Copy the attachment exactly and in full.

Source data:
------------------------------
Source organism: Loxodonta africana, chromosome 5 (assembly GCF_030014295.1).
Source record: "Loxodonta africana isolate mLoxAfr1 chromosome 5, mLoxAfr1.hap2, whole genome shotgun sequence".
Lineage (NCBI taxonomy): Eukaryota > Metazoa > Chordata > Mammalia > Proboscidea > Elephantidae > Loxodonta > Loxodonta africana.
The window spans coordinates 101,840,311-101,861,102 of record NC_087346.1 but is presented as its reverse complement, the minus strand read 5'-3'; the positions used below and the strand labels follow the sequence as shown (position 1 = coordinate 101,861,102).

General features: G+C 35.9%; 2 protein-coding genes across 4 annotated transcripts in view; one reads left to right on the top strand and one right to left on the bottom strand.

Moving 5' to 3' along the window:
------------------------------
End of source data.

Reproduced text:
Source organism: Loxodonta africana, chromosome 5 (assembly GCF_030014295.1).
Source record: "Loxodonta africana isolate mLoxAfr1 chromosome 5, mLoxAfr1.hap2, whole genome shotgun sequence".
Lineage (NCBI taxonomy): Eukaryota > Metazoa > Chordata > Mammalia > Proboscidea > Elephantidae > Loxodonta > Loxodonta africana.
The window spans coordinates 101,840,311-101,861,102 of record NC_087346.1 but is presented as its reverse complement, the minus strand read 5'-3'; the positions used below and the strand labels follow the sequence as shown (position 1 = coordinate 101,861,102).

General features: G+C 35.9%; 2 protein-coding genes across 4 annotated transcripts in view; one reads left to right on the top strand and one right to left on the bottom strand.

Moving 5' to 3' along the window: